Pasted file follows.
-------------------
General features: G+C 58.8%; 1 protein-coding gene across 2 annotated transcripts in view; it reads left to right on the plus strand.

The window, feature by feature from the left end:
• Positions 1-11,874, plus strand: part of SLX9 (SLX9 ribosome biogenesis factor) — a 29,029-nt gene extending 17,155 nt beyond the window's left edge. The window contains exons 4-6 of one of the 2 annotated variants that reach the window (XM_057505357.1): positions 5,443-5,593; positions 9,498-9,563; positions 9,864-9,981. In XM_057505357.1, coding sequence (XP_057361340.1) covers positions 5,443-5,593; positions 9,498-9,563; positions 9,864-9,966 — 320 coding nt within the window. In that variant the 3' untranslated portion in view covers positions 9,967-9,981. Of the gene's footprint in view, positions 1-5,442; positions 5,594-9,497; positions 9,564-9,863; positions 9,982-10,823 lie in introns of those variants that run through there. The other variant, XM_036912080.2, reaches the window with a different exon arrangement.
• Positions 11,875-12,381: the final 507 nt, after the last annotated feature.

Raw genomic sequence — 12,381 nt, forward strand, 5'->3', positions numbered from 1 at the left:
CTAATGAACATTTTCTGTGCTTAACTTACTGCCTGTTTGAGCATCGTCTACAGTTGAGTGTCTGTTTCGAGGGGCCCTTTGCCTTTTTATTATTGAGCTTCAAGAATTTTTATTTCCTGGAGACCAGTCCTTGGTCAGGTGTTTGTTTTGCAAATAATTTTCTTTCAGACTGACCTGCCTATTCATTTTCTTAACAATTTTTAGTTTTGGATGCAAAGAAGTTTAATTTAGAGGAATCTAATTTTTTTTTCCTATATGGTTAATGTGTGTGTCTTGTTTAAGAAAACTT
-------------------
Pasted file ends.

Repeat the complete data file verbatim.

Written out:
General features: G+C 58.8%; 1 protein-coding gene across 2 annotated transcripts in view; it reads left to right on the plus strand.

The window, feature by feature from the left end:
• Positions 1-11,874, plus strand: part of SLX9 (SLX9 ribosome biogenesis factor) — a 29,029-nt gene extending 17,155 nt beyond the window's left edge. The window contains exons 4-6 of one of the 2 annotated variants that reach the window (XM_057505357.1): positions 5,443-5,593; positions 9,498-9,563; positions 9,864-9,981. In XM_057505357.1, coding sequence (XP_057361340.1) covers positions 5,443-5,593; positions 9,498-9,563; positions 9,864-9,966 — 320 coding nt within the window. In that variant the 3' untranslated portion in view covers positions 9,967-9,981. Of the gene's footprint in view, positions 1-5,442; positions 5,594-9,497; positions 9,564-9,863; positions 9,982-10,823 lie in introns of those variants that run through there. The other variant, XM_036912080.2, reaches the window with a different exon arrangement.
• Positions 11,875-12,381: the final 507 nt, after the last annotated feature.

Raw genomic sequence — 12,381 nt, forward strand, 5'->3', positions numbered from 1 at the left:
CTAATGAACATTTTCTGTGCTTAACTTACTGCCTGTTTGAGCATCGTCTACAGTTGAGTGTCTGTTTCGAGGGGCCCTTTGCCTTTTTATTATTGAGCTTCAAGAATTTTTATTTCCTGGAGACCAGTCCTTGGTCAGGTGTTTGTTTTGCAAATAATTTTCTTTCAGACTGACCTGCCTATTCATTTTCTTAACAATTTTTAGTTTTGGATGCAAAGAAGTTTAATTTAGAGGAATCTAATTTTTTTTTCCTATATGGTTAATGTGTGTGTCTTGTTTAAGAAAACTT